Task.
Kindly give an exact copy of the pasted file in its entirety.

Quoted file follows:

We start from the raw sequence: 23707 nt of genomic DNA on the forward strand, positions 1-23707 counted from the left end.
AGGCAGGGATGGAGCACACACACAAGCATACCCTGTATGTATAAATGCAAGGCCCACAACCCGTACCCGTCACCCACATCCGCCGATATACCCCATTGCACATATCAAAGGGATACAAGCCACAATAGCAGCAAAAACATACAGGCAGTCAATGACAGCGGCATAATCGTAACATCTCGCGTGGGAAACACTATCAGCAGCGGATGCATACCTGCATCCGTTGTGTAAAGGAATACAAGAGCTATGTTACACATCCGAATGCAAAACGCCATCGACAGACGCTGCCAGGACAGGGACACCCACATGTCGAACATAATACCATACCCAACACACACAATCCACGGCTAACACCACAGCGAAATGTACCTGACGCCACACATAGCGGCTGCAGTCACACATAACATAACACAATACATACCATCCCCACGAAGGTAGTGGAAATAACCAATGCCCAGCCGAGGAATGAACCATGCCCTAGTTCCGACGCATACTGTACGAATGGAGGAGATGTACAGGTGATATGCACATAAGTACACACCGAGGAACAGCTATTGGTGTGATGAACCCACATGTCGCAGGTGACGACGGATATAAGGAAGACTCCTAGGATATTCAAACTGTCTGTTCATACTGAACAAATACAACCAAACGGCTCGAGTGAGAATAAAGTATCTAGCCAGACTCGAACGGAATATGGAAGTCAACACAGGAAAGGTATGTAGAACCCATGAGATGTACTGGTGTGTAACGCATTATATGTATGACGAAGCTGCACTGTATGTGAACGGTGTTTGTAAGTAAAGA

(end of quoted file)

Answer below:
We start from the raw sequence: 23707 nt of genomic DNA on the forward strand, positions 1-23707 counted from the left end.
AGGCAGGGATGGAGCACACACACAAGCATACCCTGTATGTATAAATGCAAGGCCCACAACCCGTACCCGTCACCCACATCCGCCGATATACCCCATTGCACATATCAAAGGGATACAAGCCACAATAGCAGCAAAAACATACAGGCAGTCAATGACAGCGGCATAATCGTAACATCTCGCGTGGGAAACACTATCAGCAGCGGATGCATACCTGCATCCGTTGTGTAAAGGAATACAAGAGCTATGTTACACATCCGAATGCAAAACGCCATCGACAGACGCTGCCAGGACAGGGACACCCACATGTCGAACATAATACCATACCCAACACACACAATCCACGGCTAACACCACAGCGAAATGTACCTGACGCCACACATAGCGGCTGCAGTCACACATAACATAACACAATACATACCATCCCCACGAAGGTAGTGGAAATAACCAATGCCCAGCCGAGGAATGAACCATGCCCTAGTTCCGACGCATACTGTACGAATGGAGGAGATGTACAGGTGATATGCACATAAGTACACACCGAGGAACAGCTATTGGTGTGATGAACCCACATGTCGCAGGTGACGACGGATATAAGGAAGACTCCTAGGATATTCAAACTGTCTGTTCATACTGAACAAATACAACCAAACGGCTCGAGTGAGAATAAAGTATCTAGCCAGACTCGAACGGAATATGGAAGTCAACACAGGAAAGGTATGTAGAACCCATGAGATGTACTGGTGTGTAACGCATTATATGTATGACGAAGCTGCACTGTATGTGAACGGTGTTTGTAAGTAAAGA